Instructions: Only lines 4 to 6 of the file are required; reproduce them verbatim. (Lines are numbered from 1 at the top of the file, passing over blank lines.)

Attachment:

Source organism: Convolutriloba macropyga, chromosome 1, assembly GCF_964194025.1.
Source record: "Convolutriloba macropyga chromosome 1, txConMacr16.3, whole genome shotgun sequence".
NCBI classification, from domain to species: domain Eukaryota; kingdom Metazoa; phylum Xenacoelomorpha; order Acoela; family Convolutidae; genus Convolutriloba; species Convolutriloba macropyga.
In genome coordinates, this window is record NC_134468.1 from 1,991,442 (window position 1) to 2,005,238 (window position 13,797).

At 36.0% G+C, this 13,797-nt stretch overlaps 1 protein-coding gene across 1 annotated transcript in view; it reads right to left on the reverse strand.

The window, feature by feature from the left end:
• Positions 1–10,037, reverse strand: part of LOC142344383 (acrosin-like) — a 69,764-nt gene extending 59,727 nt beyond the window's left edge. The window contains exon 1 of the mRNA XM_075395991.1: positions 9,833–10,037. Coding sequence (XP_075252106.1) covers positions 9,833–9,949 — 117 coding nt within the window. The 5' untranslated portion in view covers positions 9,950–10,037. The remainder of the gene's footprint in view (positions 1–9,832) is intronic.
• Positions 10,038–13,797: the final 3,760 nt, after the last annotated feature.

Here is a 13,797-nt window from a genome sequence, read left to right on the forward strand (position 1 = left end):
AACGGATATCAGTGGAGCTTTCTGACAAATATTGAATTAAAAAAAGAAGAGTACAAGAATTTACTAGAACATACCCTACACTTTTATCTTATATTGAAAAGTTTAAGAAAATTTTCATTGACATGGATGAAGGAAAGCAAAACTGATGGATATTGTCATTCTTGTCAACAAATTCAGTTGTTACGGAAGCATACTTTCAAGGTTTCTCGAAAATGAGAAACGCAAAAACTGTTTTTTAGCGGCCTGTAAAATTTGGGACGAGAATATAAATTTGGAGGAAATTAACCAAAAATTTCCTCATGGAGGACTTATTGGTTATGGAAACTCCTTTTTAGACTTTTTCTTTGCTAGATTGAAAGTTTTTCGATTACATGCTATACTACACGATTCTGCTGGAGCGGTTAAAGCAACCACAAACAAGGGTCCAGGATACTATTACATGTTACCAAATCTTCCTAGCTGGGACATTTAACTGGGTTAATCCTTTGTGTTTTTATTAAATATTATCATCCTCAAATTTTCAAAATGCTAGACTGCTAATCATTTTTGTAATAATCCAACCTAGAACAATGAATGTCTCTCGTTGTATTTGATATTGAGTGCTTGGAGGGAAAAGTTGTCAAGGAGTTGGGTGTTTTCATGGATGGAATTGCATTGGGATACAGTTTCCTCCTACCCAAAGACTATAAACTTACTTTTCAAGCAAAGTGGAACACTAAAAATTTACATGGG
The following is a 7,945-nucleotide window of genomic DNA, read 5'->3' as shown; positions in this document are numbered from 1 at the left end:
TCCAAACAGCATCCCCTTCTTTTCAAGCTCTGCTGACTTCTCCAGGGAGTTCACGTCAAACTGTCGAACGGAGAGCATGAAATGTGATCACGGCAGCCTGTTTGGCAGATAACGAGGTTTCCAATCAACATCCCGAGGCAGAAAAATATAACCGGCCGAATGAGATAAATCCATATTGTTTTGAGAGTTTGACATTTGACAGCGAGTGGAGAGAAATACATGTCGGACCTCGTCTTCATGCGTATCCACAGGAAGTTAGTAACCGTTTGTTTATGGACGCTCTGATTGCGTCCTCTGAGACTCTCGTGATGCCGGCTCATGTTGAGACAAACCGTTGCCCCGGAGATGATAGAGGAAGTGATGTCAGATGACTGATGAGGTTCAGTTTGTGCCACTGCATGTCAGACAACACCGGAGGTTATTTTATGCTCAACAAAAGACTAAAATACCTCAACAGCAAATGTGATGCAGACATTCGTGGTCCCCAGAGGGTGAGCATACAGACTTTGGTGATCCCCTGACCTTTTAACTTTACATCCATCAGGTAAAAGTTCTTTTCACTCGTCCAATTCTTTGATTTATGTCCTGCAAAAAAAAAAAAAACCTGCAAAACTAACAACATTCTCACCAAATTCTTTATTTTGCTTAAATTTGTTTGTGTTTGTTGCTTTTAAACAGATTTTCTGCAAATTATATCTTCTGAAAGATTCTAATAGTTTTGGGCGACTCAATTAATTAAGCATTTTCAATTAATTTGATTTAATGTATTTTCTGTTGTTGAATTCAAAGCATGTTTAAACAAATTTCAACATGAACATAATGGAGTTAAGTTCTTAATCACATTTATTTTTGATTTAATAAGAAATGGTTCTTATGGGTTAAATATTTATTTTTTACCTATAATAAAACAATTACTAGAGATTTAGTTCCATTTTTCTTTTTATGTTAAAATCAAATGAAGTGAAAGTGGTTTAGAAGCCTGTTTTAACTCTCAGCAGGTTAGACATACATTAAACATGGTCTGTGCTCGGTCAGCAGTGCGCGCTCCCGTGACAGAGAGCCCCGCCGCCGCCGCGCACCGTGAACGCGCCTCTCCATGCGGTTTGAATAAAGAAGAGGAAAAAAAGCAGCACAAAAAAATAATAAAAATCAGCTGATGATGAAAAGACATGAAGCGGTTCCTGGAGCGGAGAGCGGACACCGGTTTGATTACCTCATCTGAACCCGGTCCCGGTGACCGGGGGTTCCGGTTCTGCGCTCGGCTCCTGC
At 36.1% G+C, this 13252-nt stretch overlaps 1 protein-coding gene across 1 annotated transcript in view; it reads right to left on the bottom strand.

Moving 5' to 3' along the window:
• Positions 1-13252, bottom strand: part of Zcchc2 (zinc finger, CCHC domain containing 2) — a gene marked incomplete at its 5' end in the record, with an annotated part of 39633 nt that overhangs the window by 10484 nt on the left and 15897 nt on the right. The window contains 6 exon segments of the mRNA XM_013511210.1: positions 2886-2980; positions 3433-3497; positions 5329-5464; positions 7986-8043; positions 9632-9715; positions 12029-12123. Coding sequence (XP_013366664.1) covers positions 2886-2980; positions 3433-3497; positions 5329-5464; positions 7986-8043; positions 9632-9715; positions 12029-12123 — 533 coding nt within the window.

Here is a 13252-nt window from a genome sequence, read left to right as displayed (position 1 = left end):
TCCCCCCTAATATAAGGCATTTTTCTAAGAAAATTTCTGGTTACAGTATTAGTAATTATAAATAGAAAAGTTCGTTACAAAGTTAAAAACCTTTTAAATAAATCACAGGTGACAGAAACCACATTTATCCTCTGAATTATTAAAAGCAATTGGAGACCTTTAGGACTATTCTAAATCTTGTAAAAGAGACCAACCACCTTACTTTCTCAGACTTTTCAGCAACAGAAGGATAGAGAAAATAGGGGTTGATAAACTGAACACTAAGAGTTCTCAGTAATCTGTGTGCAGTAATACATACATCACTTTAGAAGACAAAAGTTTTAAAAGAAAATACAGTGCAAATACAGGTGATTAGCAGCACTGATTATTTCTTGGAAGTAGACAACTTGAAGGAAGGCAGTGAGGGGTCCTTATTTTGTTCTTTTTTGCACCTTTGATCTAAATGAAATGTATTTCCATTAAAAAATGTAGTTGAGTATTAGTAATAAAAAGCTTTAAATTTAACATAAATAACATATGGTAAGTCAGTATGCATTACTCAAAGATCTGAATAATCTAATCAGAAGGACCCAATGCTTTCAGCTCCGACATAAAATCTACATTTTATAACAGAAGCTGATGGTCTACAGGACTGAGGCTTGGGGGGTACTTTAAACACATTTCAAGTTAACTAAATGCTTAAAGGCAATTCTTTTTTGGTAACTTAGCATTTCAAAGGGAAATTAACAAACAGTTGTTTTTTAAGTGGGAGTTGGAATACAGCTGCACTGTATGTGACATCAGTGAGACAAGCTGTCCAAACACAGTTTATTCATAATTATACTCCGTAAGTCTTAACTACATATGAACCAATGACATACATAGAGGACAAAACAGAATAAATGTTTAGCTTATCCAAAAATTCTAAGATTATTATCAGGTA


In genome coordinates, this window is record NC_134468.1 from 1,991,442 (window position 1) to 2,005,238 (window position 13,797).

At 36.0% G+C, this 13,797-nt stretch overlaps 1 protein-coding gene across 1 annotated transcript in view; it reads right to left on the reverse strand.

The window, feature by feature from the left end: